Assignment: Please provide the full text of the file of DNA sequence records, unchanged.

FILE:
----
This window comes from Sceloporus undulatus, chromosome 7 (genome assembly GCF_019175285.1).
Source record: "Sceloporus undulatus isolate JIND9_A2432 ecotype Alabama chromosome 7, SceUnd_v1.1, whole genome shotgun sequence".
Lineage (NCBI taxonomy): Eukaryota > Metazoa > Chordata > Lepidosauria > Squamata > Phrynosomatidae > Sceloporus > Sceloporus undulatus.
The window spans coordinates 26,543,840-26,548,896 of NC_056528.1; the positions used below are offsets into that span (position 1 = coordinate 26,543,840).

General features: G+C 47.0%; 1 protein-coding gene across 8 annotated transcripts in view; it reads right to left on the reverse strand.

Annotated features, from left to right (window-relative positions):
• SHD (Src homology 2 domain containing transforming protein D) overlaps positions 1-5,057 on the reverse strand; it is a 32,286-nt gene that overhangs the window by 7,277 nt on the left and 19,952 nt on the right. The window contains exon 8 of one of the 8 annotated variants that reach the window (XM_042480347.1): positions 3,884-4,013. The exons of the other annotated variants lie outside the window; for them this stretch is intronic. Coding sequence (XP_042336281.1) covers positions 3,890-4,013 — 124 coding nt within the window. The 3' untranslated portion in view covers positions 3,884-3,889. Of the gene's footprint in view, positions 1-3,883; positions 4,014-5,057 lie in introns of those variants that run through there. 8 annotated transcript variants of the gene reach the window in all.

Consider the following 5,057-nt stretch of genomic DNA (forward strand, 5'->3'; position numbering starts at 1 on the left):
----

This window comes from Sceloporus undulatus, chromosome 7 (genome assembly GCF_019175285.1).
Source record: "Sceloporus undulatus isolate JIND9_A2432 ecotype Alabama chromosome 7, SceUnd_v1.1, whole genome shotgun sequence".
Lineage (NCBI taxonomy): Eukaryota > Metazoa > Chordata > Lepidosauria > Squamata > Phrynosomatidae > Sceloporus > Sceloporus undulatus.
The window spans coordinates 26,543,840-26,548,896 of NC_056528.1; the positions used below are offsets into that span (position 1 = coordinate 26,543,840).

General features: G+C 47.0%; 1 protein-coding gene across 8 annotated transcripts in view; it reads right to left on the reverse strand.

Annotated features, from left to right (window-relative positions):
• SHD (Src homology 2 domain containing transforming protein D) overlaps positions 1-5,057 on the reverse strand; it is a 32,286-nt gene that overhangs the window by 7,277 nt on the left and 19,952 nt on the right. The window contains exon 8 of one of the 8 annotated variants that reach the window (XM_042480347.1): positions 3,884-4,013. The exons of the other annotated variants lie outside the window; for them this stretch is intronic. Coding sequence (XP_042336281.1) covers positions 3,890-4,013 — 124 coding nt within the window. The 3' untranslated portion in view covers positions 3,884-3,889. Of the gene's footprint in view, positions 1-3,883; positions 4,014-5,057 lie in introns of those variants that run through there. 8 annotated transcript variants of the gene reach the window in all.

Consider the following 5,057-nt stretch of genomic DNA (forward strand, 5'->3'; position numbering starts at 1 on the left):